Why Beasts of No Nation Should’ve Been Nominated for Something in One Shot

FULL DISCLOSURE: I am slightly biased, I know and have worked with several members of the crew of this film.

This has nothing to do with diversity, I’m gonna say that right now. I have my own opinions on that, which I’ll keep to myself for this post. This has to do with art and talent, nothing more.

For those of you who haven’t seen BONN yet, the TL;DR is it’s a story of a young boy in Africa who gets sort of kidnapped and becomes a child soldier.

I’m also not saying this should win Best Picture, or Best Actor, but one thing it should’ve definitely been nominated for is Best Cinematography, and I can sum this up with one shot.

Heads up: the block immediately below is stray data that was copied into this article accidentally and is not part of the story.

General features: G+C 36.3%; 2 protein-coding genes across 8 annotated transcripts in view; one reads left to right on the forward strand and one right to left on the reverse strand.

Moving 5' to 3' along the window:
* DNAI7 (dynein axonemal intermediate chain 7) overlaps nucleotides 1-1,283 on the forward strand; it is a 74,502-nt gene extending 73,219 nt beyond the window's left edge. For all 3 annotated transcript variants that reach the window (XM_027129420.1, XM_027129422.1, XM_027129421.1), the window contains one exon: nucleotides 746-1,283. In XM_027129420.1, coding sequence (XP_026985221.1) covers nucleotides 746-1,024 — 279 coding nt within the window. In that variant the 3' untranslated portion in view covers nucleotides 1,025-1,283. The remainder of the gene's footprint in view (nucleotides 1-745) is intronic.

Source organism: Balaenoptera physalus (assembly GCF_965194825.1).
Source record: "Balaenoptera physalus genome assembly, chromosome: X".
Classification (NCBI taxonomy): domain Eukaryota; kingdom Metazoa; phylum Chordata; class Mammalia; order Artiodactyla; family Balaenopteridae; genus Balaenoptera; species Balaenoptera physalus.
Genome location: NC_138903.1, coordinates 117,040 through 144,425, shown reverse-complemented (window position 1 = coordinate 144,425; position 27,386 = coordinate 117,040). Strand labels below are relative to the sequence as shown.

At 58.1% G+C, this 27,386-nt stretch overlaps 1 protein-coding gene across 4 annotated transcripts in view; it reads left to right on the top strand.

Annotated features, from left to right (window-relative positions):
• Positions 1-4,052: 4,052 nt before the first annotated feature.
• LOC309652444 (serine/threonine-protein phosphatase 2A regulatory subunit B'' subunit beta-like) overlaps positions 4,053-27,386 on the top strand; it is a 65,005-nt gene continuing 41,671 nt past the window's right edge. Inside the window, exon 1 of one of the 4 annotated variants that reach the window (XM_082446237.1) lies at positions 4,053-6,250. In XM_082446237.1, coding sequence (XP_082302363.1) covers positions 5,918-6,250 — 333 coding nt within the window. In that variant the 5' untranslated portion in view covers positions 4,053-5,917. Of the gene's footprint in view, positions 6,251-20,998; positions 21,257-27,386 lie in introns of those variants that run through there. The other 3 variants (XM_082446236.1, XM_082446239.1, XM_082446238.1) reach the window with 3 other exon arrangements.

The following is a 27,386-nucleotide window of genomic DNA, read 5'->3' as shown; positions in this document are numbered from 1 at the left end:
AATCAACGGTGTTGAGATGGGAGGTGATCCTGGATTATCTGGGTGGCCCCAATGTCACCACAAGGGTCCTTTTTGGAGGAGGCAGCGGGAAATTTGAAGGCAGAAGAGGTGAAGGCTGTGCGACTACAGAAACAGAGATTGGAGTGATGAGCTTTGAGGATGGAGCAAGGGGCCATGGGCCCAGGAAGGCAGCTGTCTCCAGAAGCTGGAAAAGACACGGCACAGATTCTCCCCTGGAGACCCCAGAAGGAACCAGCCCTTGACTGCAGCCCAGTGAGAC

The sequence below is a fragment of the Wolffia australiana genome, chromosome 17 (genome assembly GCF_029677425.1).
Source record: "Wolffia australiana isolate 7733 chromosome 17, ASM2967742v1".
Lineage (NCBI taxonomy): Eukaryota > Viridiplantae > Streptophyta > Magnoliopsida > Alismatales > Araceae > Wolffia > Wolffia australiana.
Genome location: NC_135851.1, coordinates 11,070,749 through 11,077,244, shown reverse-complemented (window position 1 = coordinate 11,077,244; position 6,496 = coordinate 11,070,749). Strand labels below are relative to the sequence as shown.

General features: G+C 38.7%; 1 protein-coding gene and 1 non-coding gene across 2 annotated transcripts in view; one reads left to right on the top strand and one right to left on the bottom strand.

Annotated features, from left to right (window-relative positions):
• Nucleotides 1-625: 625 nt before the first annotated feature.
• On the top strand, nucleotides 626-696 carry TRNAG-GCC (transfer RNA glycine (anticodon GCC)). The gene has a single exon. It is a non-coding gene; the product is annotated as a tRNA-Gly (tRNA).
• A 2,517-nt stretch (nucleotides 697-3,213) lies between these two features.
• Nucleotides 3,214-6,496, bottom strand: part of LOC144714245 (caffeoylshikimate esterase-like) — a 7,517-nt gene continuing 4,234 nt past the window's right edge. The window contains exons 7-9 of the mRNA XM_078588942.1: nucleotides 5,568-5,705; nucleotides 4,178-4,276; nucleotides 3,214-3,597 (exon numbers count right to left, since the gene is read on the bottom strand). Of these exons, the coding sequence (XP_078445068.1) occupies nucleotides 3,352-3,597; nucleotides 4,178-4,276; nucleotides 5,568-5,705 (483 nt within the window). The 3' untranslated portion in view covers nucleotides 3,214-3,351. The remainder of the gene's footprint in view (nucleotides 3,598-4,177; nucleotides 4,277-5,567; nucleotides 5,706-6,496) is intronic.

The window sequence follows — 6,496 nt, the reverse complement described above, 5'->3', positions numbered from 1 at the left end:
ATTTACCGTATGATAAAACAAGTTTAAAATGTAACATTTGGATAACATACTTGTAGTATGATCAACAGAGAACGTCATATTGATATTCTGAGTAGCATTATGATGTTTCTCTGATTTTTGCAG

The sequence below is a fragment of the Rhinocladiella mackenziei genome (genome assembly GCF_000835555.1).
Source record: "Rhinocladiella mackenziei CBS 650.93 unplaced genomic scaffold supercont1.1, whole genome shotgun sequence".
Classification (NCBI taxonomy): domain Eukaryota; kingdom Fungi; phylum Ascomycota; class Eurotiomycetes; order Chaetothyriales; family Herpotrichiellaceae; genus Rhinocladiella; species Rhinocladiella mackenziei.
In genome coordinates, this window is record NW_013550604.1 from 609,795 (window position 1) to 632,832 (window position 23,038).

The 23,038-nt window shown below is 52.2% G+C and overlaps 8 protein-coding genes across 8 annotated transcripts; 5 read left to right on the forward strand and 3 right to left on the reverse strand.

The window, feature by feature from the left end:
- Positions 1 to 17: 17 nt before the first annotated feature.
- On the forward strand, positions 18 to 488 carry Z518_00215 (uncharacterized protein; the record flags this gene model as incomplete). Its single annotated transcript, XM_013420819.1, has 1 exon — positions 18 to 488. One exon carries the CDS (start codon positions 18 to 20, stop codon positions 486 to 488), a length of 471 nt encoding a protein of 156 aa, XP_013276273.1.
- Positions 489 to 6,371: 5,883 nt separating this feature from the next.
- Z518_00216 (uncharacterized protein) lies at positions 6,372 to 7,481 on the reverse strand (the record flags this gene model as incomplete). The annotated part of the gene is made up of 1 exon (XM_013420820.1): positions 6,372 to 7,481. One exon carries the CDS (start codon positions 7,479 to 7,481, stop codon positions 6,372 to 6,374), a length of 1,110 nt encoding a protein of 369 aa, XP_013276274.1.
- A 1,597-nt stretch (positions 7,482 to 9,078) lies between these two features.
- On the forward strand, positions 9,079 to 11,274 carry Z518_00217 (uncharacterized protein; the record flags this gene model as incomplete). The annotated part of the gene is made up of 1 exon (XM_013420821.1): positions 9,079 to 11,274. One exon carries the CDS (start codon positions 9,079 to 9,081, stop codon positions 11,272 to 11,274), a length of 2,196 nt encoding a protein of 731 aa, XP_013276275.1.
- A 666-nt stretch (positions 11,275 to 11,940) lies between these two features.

opening shot

This. The opening shot of the film, framed through a burned out tank, in the background children cheerfully play soccer. This immediately shows the viewer that not only is violence prevalent in Africa, but people live with it. Every day. It’s lurking around every corner, and in this case it oversees children playing. It’s a part of everyday life, and life goes on despite it, but it’s always there.

That’s a powerful statement, of course in a way it’s foreshadowing what’s to happen in the film. Now, this isn’t a completely unique shot. It’s been done before, and done often. You could even go as far as to say it’s almost a cliche.

But it’s different when it works and when it’s done properly. Which in this case, it does.

Of course there’s countless beautiful shots in this film, but this one takes the cake. I’ve seen a lot of films this year, and by far this is the best shot out of all of them.

So screw the whole diversity thing, this is why Beasts of No Nation should’ve been nominated for at the very least Best Cinematography.